I’m writing this on 19th February and my bees are based in Cheshire, UK, just south of Manchester. We have a mild climate, without extremes of cold in winter nor extremes of heat in summer, although that might be changing. I have snowdrops and crocuses in flower in my garden, and it won’t be long until my gorgeous magnolia tree bursts into bloom. As far as I’m concerned, this is early spring. There is a temptation to think that the season has started, and there are things to do, but ripping every frame out of a colony to see what they are up to is not one of them. Spring Fever: Beekeeping Activities For The New Season is to show what I do with my bees over the coming weeks.
I had a reminder recently of how a few hundred miles north or south makes a huge difference to the conditions our bees experience. David Evans gave my Association an interesting and entertaining talk about bait hives on Zoom, and by way of introduction described his location, on the beautiful west coast of Scotland. He is in one of the few ‘varroa free’ places in the UK, which must be lovely, but he also has a shorter season with plenty of weather coming in from the Atlantic. His bees will be a few weeks behind mine, as mine are behind my brother’s down in Oxfordshire. The adage about beekeeping by conditions rather than a date on a calendar holds true for all of us.
The story so far
I went around all of my hives in mid-December applying VarroMed, a trickle treatment containing solutions of both oxalic and formic acids. As I didn’t pull frames out, I can’t be sure that they were broodless, but it seemed like about the right time. That was the first time I’d seen my bees since late September. I was able to check on their weight, and whether they were alive. My losses at that point were three hives and one nuc. Two had starved, one because a mouse had got in, and the others had queen problems. Last year I did have an issue with some hives not accepting newly introduced queens, then making their own, which got poorly mated (or not mated at all), so colonies dwindled away. I think I was re-queening too late in the season. So, that’s just under 10% losses so far.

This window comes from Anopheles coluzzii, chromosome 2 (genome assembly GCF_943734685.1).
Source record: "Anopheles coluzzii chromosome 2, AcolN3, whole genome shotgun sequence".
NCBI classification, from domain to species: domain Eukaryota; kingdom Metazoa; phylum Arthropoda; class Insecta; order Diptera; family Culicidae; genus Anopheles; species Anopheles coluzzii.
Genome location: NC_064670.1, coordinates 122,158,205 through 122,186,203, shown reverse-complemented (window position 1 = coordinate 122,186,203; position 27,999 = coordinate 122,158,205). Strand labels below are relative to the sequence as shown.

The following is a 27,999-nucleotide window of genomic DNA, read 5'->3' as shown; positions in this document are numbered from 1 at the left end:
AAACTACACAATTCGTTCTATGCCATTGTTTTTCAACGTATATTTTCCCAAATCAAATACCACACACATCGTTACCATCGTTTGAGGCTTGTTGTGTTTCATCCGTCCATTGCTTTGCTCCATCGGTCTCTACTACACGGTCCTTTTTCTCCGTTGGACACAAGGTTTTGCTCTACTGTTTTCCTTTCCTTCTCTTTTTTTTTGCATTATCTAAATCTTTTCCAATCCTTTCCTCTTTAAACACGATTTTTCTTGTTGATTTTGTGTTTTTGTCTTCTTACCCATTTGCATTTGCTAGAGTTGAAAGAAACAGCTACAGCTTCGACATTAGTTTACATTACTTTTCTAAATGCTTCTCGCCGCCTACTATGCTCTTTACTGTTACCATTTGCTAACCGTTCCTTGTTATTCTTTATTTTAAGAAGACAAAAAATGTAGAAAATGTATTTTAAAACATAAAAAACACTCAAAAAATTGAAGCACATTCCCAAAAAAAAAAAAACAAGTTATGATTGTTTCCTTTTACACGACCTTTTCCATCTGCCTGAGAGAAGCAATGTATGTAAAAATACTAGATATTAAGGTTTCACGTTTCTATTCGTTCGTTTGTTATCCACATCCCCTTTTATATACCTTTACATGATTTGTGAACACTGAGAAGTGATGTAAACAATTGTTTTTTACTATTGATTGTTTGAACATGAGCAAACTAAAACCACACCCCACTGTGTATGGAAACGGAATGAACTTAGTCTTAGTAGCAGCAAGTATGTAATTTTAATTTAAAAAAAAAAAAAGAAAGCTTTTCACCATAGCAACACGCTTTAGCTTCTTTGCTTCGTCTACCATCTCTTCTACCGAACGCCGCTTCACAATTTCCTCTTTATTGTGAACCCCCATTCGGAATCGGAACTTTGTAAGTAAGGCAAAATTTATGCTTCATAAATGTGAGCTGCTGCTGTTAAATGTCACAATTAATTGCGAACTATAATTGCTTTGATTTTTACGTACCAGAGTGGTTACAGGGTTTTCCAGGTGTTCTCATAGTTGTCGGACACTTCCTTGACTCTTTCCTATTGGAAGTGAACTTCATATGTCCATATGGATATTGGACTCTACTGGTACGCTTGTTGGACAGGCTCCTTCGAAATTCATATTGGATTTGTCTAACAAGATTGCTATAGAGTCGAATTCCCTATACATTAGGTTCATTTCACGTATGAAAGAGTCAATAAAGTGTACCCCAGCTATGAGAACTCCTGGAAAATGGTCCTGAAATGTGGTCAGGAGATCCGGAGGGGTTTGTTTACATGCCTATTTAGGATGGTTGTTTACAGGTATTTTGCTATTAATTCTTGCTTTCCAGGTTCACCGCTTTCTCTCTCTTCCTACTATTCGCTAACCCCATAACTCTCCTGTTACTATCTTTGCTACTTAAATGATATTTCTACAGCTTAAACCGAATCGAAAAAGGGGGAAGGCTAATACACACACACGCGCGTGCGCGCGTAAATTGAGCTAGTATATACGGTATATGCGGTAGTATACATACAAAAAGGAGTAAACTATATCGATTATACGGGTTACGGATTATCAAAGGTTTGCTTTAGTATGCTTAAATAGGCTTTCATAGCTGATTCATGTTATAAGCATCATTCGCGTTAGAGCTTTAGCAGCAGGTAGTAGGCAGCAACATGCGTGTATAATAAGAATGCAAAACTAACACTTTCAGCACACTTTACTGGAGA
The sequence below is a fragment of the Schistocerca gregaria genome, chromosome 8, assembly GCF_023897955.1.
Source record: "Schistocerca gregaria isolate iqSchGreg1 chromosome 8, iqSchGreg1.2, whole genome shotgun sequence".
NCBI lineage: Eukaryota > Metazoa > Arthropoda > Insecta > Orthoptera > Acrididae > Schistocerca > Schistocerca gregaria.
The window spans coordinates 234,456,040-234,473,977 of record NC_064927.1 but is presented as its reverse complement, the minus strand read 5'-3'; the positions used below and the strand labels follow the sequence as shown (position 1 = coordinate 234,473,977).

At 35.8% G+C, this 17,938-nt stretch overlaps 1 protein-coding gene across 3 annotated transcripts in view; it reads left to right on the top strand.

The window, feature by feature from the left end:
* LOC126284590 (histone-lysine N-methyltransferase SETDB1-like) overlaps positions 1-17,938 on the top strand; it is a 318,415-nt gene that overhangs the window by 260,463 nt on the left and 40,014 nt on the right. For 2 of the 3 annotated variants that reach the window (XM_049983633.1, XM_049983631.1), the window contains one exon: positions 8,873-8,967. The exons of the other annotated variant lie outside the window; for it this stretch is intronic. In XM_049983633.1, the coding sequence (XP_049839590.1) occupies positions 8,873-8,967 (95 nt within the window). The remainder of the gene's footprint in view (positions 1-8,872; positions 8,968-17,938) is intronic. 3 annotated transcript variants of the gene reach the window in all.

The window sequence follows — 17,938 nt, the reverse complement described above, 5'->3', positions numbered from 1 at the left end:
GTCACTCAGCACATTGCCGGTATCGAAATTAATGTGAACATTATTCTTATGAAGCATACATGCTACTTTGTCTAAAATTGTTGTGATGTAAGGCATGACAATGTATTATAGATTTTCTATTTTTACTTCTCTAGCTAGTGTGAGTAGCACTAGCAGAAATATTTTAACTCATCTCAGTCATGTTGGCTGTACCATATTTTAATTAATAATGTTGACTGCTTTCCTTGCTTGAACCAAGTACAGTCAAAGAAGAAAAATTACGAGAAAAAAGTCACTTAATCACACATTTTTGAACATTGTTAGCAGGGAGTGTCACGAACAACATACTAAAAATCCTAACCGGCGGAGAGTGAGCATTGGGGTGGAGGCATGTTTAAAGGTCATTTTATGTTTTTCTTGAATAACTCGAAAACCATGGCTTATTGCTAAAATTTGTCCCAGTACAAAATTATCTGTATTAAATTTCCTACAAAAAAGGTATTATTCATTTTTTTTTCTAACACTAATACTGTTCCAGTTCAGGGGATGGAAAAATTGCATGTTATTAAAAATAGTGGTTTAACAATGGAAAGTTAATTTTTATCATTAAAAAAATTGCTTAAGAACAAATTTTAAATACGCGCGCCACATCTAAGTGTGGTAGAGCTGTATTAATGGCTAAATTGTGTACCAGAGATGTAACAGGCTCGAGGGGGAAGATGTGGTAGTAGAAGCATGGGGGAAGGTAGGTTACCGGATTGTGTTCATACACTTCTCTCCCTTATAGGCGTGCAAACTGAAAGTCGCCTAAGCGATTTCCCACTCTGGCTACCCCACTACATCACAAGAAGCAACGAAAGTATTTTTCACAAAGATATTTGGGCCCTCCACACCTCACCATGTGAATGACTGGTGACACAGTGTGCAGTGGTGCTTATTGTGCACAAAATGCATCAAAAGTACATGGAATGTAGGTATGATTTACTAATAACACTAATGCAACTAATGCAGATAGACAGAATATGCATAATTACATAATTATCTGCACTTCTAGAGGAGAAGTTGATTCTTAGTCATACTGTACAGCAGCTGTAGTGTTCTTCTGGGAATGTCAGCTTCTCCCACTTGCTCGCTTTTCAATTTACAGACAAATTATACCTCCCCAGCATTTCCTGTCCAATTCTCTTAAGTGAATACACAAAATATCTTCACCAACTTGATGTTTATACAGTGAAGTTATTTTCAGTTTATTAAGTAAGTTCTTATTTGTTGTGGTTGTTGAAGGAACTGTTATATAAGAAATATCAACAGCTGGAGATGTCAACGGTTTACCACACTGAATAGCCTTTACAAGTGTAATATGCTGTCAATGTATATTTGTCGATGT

I then returned to check on all colonies a week ago, to see if any needed feeding. No more losses, although there’s still time. Some colonies with bees in may yet turn out to have drone laying queens or laying workers; I will find out when I actually inspect the hives. I even found a tiny colony that I didn’t know about; they were in a stack of mini-plus mating hives.
Feeding fondant and dead outs
Assuming that you did your job in autumn and made sure that colonies going into winter were heavy with stores with low levels of varroa mites, the majority of early spring is a bit of a non-event. I ‘cleaned up’ the few dead outs that I found in winter; not properly, but frames of dead bees were removed and floors scraped. No point leaving them there to fester for any longer than necessary. When I get my new Api Melter, I’ll be rendering wax from such frames, but this time I chucked them onto the fire (gasp!).
I tilt hives by lifting them from the back to feel how heavy they are, and any that seem light, that are still alive, get some fondant. The light ones stood out easily; most were still heavy, especially those on double brood. Some beekeepers take a ‘belt and braces’ approach and feed fondant regardless of weight, as a form of security blanket. That’s fine, but it isn’t what I do because it would be a waste – what’s the point of feeding all that syrup in autumn if you’re going to feed them fondant anyway? It can get expensive, especially the way prices have taken off in the last year. ‘Proper’ beekeepers, with numerous colonies, often weigh their hives to track the consumption of stores. This approach is more reliable than hefting, as long as equipment is standardised.